OFTOs building offshore transmission, they claim, results in unpalatable commercial risks for the offshore wind developers, as they do not design nor oversee construction of the link. Transmission charges are largely determined by construction costs, approved by Ofgem. Wind farm owners cannot start selling power until construction of their transmission link is complete.

The risk of not having a route to market due to delays to grid enhancements is a major deterrent to investment in offshore wind as it reduces confidence in the value and timing of project revenue. 

Related challenges

Project design is only one of the obstacles facing offshore wind projects. The time taken to obtain planning approval for an identified transmission project is increasing. 

Projects take around eight years in pre-application and one and a half years in the planning application stage. Only once planning permission is granted, do wind farm developers have the confidence they need to invest in construction of their project.

Another bottleneck is the supply of HVDC transmission systems. The grid increasingly uses HVDC at scale for far from shore wind farms, due to lower lifetime costs than for traditional HVAC systems. While HVDC systems are more expensive to build, they lose less power and can transmit more than HVAC while using the same diameter cable. For large wind farms with long transmission cables, the lower transmission losses outweigh the higher capex.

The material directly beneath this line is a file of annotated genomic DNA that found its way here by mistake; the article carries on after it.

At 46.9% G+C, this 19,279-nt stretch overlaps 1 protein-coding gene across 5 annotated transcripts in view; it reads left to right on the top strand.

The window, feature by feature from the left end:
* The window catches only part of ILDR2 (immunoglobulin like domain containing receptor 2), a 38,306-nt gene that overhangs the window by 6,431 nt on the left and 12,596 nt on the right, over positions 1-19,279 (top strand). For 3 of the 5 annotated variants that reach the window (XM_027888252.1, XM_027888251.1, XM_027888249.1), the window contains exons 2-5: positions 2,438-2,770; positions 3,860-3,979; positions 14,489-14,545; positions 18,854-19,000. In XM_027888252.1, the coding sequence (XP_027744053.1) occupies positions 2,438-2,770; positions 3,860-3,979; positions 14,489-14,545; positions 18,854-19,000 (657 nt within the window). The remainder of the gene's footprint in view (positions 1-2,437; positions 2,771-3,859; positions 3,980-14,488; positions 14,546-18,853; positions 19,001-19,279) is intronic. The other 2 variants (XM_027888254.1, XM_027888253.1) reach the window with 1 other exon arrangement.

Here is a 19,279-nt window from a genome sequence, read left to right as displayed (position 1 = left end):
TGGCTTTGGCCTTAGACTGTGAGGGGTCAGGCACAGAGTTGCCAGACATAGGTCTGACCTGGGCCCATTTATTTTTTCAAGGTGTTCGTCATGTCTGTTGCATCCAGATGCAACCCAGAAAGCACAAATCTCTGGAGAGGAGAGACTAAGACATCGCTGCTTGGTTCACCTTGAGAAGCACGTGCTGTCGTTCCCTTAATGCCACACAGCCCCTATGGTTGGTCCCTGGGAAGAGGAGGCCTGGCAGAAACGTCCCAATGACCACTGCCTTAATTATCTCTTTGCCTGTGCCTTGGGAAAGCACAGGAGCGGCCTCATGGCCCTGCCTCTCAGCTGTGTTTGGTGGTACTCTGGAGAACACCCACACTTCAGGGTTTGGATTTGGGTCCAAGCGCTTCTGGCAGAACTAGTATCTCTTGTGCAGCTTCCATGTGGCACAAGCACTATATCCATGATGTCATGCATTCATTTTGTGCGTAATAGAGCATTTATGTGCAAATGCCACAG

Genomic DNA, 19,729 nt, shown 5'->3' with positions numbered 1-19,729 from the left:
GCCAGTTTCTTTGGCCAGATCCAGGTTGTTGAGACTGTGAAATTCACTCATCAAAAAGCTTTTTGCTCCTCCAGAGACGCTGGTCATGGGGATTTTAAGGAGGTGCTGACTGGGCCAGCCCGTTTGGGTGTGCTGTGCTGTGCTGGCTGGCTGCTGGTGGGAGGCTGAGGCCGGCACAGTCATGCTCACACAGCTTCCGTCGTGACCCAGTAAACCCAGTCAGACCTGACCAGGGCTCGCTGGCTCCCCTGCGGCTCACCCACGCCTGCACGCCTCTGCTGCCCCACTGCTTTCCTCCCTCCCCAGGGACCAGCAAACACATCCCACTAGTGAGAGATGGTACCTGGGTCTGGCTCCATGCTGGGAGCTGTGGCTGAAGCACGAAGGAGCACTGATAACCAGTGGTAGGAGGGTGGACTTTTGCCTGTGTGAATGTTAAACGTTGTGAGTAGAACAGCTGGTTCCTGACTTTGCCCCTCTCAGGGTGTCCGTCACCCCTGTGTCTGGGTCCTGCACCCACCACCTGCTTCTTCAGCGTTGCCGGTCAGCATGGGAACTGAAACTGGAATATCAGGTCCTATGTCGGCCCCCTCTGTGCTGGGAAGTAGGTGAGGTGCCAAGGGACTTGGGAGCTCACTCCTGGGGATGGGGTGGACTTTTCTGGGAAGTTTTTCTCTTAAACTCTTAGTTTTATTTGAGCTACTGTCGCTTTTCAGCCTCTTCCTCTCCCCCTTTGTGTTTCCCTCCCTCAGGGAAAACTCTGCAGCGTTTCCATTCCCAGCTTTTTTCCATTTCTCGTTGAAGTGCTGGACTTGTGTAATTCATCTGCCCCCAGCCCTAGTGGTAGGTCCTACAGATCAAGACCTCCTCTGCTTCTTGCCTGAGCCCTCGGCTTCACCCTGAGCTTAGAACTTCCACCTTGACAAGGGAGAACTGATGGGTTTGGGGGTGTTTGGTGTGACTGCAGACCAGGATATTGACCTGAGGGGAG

HVDC for offshore substations is a recent technology and there are reliability and other issues while it matures. Chief of these is a lack of widely used standards for offshore HVDC systems and components. This can complicate the design and implementation process, adding complexity to interconnecting equipment from different manufacturers. 

However, there is a sense in the market of “learning by doing”. Given the uptake, the cost of HVDC convertors is falling, while comparability and reliability are increasing.

Sold out

A recent Baringa renewables supply chain study found high supply chain risk for, among others, transformers, HVDC convertor stations and HVDC cables. 

Shortages of this equipment is due to rising demand from interconnectors, offshore wind, and grid upgrades.

There is limited transformer and valve manufacturing capacity for converter stations, where a shortage of design engineers also limits the number of projects that suppliers can accommodate.

Despite investment in new capacity, many cable manufacturers are sold out for three to four years. A shortage of cable installation vessels mirrors this.

The National Grid launched its “Great Grid Partnership” in May this year, bringing in design and construction partners. The aim, the company has said, is to provide “long-term strategic contractual relationships”. This followed its long-term HVDC framework, launched in December 2023.


An important and emerging issue for offshore transmission is how to upgrade and refresh offshore transmission when wind farms are repowered. Repowering a windfarm involves replacing older wind turbines with newer, more efficient models.